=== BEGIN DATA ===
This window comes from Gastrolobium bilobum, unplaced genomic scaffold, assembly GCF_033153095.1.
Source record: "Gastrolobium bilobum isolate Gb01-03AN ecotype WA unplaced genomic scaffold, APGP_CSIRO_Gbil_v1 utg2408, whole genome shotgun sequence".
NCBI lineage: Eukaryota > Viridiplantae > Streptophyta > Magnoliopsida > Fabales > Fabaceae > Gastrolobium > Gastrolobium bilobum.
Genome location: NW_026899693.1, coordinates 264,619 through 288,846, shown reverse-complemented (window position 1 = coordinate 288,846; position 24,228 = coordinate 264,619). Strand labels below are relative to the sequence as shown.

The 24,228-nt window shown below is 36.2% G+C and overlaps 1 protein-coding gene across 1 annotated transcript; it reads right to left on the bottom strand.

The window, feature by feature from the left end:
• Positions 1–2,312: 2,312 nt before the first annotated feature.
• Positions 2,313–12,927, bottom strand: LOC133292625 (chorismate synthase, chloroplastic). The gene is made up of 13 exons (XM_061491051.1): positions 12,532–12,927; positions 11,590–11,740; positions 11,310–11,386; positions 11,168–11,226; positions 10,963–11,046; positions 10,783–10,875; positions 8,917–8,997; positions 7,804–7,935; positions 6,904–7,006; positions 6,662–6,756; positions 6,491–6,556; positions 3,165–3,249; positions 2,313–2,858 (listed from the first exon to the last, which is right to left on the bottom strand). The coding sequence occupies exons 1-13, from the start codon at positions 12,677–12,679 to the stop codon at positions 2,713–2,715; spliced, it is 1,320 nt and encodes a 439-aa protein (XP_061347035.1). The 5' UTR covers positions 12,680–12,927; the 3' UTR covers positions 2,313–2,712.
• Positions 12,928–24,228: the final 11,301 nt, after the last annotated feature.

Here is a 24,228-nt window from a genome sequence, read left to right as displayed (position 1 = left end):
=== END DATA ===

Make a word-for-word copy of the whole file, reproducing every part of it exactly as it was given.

This window comes from Gastrolobium bilobum, unplaced genomic scaffold, assembly GCF_033153095.1.
Source record: "Gastrolobium bilobum isolate Gb01-03AN ecotype WA unplaced genomic scaffold, APGP_CSIRO_Gbil_v1 utg2408, whole genome shotgun sequence".
NCBI lineage: Eukaryota > Viridiplantae > Streptophyta > Magnoliopsida > Fabales > Fabaceae > Gastrolobium > Gastrolobium bilobum.
Genome location: NW_026899693.1, coordinates 264,619 through 288,846, shown reverse-complemented (window position 1 = coordinate 288,846; position 24,228 = coordinate 264,619). Strand labels below are relative to the sequence as shown.

The 24,228-nt window shown below is 36.2% G+C and overlaps 1 protein-coding gene across 1 annotated transcript; it reads right to left on the bottom strand.

The window, feature by feature from the left end:
• Positions 1–2,312: 2,312 nt before the first annotated feature.
• Positions 2,313–12,927, bottom strand: LOC133292625 (chorismate synthase, chloroplastic). The gene is made up of 13 exons (XM_061491051.1): positions 12,532–12,927; positions 11,590–11,740; positions 11,310–11,386; positions 11,168–11,226; positions 10,963–11,046; positions 10,783–10,875; positions 8,917–8,997; positions 7,804–7,935; positions 6,904–7,006; positions 6,662–6,756; positions 6,491–6,556; positions 3,165–3,249; positions 2,313–2,858 (listed from the first exon to the last, which is right to left on the bottom strand). The coding sequence occupies exons 1-13, from the start codon at positions 12,677–12,679 to the stop codon at positions 2,713–2,715; spliced, it is 1,320 nt and encodes a 439-aa protein (XP_061347035.1). The 5' UTR covers positions 12,680–12,927; the 3' UTR covers positions 2,313–2,712.
• Positions 12,928–24,228: the final 11,301 nt, after the last annotated feature.

Here is a 24,228-nt window from a genome sequence, read left to right as displayed (position 1 = left end):